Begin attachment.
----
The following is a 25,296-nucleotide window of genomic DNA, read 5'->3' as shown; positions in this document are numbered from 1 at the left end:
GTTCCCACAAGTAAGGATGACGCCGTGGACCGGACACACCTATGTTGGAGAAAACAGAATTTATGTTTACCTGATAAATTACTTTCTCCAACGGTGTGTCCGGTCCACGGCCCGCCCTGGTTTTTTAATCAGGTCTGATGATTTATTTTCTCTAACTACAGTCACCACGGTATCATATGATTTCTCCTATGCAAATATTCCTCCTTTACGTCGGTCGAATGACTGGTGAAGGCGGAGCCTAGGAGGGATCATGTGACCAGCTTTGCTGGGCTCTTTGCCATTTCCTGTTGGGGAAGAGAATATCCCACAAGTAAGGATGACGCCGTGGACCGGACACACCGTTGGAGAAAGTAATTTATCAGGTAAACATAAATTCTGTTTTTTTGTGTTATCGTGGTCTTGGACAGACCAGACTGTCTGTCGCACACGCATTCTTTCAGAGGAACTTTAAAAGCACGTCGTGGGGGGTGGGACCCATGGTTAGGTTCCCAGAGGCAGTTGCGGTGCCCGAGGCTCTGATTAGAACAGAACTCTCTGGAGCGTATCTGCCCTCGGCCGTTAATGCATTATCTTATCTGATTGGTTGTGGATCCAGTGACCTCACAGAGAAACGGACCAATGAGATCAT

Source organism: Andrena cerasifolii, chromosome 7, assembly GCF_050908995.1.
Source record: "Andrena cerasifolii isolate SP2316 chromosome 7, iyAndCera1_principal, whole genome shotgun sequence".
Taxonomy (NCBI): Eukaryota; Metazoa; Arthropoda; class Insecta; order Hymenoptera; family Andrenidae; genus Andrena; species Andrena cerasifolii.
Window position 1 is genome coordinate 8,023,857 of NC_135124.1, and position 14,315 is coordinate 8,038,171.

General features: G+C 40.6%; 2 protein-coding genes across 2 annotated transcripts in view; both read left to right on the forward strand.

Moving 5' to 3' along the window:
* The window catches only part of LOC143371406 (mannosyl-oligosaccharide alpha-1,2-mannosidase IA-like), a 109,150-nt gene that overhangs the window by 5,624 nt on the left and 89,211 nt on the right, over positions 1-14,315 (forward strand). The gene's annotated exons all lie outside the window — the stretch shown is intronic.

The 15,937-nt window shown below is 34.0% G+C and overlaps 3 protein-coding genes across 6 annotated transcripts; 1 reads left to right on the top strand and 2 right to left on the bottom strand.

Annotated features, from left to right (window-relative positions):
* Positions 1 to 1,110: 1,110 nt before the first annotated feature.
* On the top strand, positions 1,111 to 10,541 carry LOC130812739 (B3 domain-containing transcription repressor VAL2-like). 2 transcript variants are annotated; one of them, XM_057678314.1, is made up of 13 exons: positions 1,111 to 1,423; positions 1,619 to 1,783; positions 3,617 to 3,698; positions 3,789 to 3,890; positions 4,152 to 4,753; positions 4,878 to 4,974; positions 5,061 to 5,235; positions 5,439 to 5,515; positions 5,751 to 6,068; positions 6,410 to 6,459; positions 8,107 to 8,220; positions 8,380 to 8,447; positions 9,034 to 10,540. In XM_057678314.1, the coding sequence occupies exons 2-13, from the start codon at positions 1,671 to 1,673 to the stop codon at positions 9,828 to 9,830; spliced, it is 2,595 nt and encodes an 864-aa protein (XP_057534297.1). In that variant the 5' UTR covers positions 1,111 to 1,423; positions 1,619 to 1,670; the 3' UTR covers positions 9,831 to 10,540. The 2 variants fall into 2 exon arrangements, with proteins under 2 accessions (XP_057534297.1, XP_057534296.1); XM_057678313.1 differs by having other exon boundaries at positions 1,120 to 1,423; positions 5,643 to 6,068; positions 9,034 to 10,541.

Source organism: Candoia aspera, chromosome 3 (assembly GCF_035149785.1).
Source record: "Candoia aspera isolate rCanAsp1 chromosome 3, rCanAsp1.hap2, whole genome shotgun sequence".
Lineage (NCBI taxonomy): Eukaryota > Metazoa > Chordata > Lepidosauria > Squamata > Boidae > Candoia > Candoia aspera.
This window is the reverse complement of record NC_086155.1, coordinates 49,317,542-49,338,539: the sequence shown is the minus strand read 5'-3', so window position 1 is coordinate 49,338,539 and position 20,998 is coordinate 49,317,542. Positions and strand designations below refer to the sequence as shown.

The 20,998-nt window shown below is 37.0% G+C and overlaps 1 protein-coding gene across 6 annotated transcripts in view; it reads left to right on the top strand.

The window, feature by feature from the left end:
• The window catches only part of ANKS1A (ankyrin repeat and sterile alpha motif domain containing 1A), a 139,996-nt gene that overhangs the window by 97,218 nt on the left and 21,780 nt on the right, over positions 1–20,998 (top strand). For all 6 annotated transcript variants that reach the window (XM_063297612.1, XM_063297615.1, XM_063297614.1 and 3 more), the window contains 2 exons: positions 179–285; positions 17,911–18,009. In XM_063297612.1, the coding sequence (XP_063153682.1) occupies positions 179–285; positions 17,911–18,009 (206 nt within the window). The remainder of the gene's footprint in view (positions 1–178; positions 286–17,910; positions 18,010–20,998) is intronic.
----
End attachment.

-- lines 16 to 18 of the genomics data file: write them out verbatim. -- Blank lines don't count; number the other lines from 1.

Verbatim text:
Lineage (NCBI taxonomy): Eukaryota > Metazoa > Chordata > Lepidosauria > Squamata > Boidae > Candoia > Candoia aspera.
This window is the reverse complement of record NC_086155.1, coordinates 49,317,542-49,338,539: the sequence shown is the minus strand read 5'-3', so window position 1 is coordinate 49,338,539 and position 20,998 is coordinate 49,317,542. Positions and strand designations below refer to the sequence as shown.

The 20,998-nt window shown below is 37.0% G+C and overlaps 1 protein-coding gene across 6 annotated transcripts in view; it reads left to right on the top strand.